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Was Welsh A One-Shot Wonder?
on August 29, 2001
With the publication of his second book, "Marabou Stork Nightmares," the balance tilts pretty strongly towards YES. Where "Trainspotting" was a mad rush of invention and queasy power, "Nightmares" is all too obviously contrived.
Most authors these days seem to be slipping into the trap of using their material as some kind of chic springboard for trendy cause-based moralisms. People by and large do not read novels like "Marabou Stork Nightmares" and then smack their foreheads and cry out at how deluded they've been; writing novels to explicitly further such an agenda is generally a waste of ink in this day and age. Granted, Welsh clearly had a few other things on his mind when he wrote this, but they're plowed under by the weight of his relentlessly programmed plotting (and ending). Slogans from Zero Tolerance, a Glasgow-based group that claims "there is no acceptable level of male violence against woman and children," dot the book's final chapters and haunt Strang through his downward collapse. I kept thinking, a smarter book would wonder why only male violence against women, instead of female violence against men, or what have you, is "unacceptable." By trying to take hopelessly obvious moral stands, the book misses its own point. The ham-handedness of the presentation doesn't help, either.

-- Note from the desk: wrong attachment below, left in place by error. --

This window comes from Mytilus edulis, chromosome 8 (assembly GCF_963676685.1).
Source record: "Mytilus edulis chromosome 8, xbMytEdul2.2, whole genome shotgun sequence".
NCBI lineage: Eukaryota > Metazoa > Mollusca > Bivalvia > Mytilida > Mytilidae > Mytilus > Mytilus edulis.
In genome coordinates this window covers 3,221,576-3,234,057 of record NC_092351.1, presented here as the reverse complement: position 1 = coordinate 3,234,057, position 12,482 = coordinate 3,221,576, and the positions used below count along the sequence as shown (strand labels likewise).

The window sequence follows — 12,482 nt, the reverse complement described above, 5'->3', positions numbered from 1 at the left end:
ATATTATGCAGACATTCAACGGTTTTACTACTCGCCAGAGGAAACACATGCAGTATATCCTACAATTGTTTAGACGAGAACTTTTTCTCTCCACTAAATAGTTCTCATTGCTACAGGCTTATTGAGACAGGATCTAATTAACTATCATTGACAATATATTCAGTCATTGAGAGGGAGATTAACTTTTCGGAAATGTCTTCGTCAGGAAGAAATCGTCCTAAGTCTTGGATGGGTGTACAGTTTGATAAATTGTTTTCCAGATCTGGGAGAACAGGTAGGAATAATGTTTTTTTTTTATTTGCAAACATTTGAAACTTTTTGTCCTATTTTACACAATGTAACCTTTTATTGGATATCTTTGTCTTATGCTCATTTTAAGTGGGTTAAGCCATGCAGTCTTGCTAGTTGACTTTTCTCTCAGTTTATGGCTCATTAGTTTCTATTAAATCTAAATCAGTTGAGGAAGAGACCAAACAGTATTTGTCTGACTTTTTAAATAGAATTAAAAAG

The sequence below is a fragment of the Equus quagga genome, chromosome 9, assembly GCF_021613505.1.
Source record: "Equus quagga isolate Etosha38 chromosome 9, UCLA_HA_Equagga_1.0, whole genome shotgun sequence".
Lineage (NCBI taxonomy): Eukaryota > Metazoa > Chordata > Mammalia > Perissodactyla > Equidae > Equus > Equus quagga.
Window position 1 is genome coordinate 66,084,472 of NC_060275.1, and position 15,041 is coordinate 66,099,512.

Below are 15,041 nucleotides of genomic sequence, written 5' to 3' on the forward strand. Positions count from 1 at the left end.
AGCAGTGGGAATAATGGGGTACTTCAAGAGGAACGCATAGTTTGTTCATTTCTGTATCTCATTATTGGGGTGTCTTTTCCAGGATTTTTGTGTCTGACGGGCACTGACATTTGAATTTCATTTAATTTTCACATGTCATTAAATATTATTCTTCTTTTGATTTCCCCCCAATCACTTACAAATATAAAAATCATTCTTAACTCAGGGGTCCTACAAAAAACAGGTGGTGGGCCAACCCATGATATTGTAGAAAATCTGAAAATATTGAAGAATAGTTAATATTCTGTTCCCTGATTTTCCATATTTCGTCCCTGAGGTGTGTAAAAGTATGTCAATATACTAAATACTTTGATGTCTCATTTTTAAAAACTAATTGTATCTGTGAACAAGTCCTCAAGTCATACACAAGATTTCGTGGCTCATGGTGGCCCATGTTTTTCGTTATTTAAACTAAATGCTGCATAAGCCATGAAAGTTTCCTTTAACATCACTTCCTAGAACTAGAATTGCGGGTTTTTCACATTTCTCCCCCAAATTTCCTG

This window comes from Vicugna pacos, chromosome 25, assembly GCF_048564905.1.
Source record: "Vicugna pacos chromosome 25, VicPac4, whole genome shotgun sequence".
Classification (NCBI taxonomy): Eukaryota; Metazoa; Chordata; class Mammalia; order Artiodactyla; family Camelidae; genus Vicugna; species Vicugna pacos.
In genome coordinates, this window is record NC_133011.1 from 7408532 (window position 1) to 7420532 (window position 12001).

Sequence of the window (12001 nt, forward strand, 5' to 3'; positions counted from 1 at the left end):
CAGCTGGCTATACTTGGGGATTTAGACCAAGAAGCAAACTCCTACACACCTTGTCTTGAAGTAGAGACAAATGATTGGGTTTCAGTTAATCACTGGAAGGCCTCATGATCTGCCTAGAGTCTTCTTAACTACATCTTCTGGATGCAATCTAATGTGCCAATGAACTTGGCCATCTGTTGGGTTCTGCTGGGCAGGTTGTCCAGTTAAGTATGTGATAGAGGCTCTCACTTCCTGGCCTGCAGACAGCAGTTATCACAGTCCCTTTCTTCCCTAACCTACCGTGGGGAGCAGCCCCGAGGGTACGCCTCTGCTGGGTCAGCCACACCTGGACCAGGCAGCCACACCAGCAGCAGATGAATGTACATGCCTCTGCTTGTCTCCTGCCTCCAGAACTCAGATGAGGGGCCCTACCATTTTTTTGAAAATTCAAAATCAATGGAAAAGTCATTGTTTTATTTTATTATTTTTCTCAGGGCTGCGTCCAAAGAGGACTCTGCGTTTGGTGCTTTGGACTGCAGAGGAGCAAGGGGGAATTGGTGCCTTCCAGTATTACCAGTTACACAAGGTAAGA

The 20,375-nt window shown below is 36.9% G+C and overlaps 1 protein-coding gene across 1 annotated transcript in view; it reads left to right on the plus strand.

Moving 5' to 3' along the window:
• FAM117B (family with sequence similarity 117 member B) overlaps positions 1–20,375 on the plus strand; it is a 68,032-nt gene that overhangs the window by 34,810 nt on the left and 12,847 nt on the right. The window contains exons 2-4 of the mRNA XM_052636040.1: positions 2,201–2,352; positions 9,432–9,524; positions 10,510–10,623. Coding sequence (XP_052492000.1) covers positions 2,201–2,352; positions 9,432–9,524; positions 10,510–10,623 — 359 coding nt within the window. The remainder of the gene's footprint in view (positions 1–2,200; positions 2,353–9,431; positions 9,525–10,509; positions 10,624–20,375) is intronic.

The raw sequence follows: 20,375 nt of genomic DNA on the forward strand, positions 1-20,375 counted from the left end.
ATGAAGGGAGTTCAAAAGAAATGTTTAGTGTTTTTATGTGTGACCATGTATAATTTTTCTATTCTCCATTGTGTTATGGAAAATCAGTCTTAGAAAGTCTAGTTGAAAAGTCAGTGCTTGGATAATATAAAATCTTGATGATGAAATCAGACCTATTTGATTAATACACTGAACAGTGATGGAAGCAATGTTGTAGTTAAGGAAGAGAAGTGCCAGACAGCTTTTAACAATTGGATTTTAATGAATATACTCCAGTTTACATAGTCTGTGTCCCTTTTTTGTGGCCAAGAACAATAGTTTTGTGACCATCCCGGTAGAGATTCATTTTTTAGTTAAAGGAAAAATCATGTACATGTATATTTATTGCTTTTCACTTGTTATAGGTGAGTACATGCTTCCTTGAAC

At the end of "Trainspotting," Welsh shows how the moral universe that his characters inhabit is so feeble that ripping off one's mates is considered "worse" than heroin addiction -- the irony being that a "choice" between the two is only possible when one's universe is the size of the spoon used to cook up the shot. The reader was left, quite rightly, to connect the dots. With "Nightmares," Welsh delivers what amounts to an exercise in hand-holding, a 264-page tract on Why Rape Is Bad. Save your dimes.